Reflections is the album’s only instrumental, and unlike the short instrumental pieces on Kites, which felt rather embryonic, Reflections is clearly a fully formed and engaging piece. Cook and Perkins mainly feature as they fluidly play around the central theme and melody on piano, keyboards and guitar, suitably reflecting a range of softer or more turbulent emotions. Having a keyboardist back as an integral part of the band is crucial in rounding out and embellishing the classic sound of This Winter Machine, and as their instruments interweave, Perkins and Cook complement each other so well.

If This Winter Machine ever go down in a plane, a la Buddy Holly, Richie Valens and the Big Bopper (obviously, lets hope that doesn’t happen!), then I am willing to bet that one song that TWM fans may be playing whilst holding their candles is the elegiac and beautiful Nothing Lasts Forever. Starting with a heartfelt sigh, this song signifies the end of a relationship in the face of hatred for ‘others’ and discrimination against a minority group, the Clones. The parallels with modern society are very clear. This simple, sad song drips with remorse and regret. Cook’s music and Winter’s affecting lyrics combine to great effect, the emotion enhanced with brief but touching melancholic whistles from Leigh Perkins. Al Winter has always had an ear for an infectious, accessible melody, and this is a great example. Midway through, Perkins plays a lilting melody on the whistle before morphing into a synth-driven passage, which in turn merges into a mellifluous guitar part. The simple emotive opening is recapitulated at the end to finish a special song. Leigh Perkins shines in the diaphanous, shimmering piano and synths of The Light. Penned by Al Winter, it showcases one of his most delicate and lyrical vocal performances. The Light also underlines that one significant improvement from previous TWM albums is that Winter’s vocals are much more to the fore in the mix on The Clockwork Man.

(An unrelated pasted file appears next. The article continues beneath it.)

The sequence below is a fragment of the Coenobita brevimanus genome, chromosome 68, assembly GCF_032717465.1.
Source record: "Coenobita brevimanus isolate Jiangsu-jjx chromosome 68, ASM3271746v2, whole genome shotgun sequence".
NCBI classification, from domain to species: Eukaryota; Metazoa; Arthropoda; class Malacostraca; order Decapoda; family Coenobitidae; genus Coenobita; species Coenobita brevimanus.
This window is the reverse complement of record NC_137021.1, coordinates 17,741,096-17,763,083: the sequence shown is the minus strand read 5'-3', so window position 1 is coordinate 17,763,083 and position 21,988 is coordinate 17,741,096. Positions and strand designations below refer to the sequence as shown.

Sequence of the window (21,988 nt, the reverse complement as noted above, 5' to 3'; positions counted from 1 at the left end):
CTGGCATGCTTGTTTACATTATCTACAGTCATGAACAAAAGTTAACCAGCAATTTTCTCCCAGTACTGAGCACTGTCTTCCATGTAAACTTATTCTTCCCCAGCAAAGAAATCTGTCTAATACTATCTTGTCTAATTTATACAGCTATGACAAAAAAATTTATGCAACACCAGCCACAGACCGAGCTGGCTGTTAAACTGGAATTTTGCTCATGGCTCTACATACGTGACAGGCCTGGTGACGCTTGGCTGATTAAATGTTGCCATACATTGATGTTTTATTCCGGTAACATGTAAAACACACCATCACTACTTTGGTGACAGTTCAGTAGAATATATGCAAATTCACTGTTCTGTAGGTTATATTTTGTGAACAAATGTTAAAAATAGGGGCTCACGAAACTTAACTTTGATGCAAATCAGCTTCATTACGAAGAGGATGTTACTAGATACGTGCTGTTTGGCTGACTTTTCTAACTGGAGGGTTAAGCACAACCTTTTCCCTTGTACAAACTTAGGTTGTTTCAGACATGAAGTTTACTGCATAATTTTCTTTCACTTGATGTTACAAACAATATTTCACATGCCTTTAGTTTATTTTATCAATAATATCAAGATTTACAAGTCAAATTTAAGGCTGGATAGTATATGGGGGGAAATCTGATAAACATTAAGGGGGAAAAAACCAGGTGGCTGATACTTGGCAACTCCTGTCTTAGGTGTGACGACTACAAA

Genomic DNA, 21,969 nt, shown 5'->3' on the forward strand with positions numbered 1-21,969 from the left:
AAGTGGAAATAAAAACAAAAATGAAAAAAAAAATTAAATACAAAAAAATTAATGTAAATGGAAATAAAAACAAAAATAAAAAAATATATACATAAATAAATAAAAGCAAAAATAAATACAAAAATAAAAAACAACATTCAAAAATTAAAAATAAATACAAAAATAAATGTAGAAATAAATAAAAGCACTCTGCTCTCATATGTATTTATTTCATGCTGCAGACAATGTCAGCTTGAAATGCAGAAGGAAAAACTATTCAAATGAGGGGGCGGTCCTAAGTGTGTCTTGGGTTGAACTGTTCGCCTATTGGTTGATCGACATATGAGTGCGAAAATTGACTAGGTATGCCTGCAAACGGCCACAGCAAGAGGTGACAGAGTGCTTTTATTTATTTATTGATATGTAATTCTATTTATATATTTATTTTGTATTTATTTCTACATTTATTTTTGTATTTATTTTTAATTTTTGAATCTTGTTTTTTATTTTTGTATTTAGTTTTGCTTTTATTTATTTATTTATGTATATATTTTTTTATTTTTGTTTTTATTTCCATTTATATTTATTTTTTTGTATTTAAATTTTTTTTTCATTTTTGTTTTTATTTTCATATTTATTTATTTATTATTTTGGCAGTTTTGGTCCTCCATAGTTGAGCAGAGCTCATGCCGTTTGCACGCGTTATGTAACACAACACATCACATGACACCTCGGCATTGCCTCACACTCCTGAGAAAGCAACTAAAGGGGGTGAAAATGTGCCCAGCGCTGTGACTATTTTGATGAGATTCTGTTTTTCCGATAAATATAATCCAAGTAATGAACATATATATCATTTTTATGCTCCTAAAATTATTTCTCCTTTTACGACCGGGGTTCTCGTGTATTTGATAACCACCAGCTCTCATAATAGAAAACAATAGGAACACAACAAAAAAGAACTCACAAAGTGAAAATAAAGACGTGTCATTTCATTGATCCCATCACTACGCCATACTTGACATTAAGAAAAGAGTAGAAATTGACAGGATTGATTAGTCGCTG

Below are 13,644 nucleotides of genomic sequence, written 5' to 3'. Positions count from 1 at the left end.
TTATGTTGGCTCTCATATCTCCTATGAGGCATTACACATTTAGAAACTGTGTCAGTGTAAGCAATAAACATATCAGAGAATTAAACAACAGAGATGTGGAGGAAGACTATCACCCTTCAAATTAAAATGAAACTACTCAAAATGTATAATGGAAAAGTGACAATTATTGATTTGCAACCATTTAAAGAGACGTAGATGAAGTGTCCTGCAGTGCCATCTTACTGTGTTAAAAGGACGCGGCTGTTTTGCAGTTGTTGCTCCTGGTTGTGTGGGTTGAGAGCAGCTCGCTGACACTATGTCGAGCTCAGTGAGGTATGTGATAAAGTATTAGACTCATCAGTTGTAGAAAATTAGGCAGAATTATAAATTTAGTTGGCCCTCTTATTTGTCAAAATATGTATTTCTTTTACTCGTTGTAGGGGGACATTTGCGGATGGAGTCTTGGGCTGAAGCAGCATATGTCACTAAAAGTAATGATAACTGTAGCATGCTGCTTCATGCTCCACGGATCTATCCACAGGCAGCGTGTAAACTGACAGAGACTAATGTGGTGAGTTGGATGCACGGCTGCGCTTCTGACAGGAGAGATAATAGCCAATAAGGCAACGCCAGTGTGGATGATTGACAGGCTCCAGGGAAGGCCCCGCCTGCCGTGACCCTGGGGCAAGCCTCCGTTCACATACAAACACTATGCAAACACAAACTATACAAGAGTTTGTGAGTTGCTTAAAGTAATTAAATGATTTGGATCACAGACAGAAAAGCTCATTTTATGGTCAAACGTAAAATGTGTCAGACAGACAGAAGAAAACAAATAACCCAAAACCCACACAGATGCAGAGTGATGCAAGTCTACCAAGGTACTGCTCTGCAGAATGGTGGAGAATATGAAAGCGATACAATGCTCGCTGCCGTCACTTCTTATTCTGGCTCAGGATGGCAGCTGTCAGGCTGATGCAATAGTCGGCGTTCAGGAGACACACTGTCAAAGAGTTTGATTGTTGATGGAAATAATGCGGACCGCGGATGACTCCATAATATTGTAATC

This brings us to the finale – I won’t share the whole story here as that is for the listener to discover. Suffice to say, it is not filled with joy! The portentous Falling through a Hole in the Sky is again written by Winter and Cook, who appear to have formed a strong songwriting partnership, highlighting just how much of a contribution John Cook has made to the new manifestation of This Winter Machine (let’s hope he doesn’t spontaneously combust any time soon!). Falling through a Hole in the Sky is a powerful ‘mini-epic’ as the story reaches a dramatic and emotional impact for the Clockwork Man and his fellow Clones. Al Winter is able to write understated lyrics which have a subtle emotional resonance: “But even now I still remember…”, only a few short words but they conjure up such images and feelings. The song reaches an emotional apogee midway through, and with a crunching guitar motif the song careers onward with Cook grinding out a relentless riff, which Perkins magnifies with waves of keyboards. Alan Wilson lays down a thunderous runway on drums alongside Close’s throbbing bass patterns. The restrained power all sounds and feels rather apocalyptic with Winter’s voice echoing in the distance as Cook takes flight with one last great solo – but this is not about individuals, this is a band creating a tremendous wall of sound.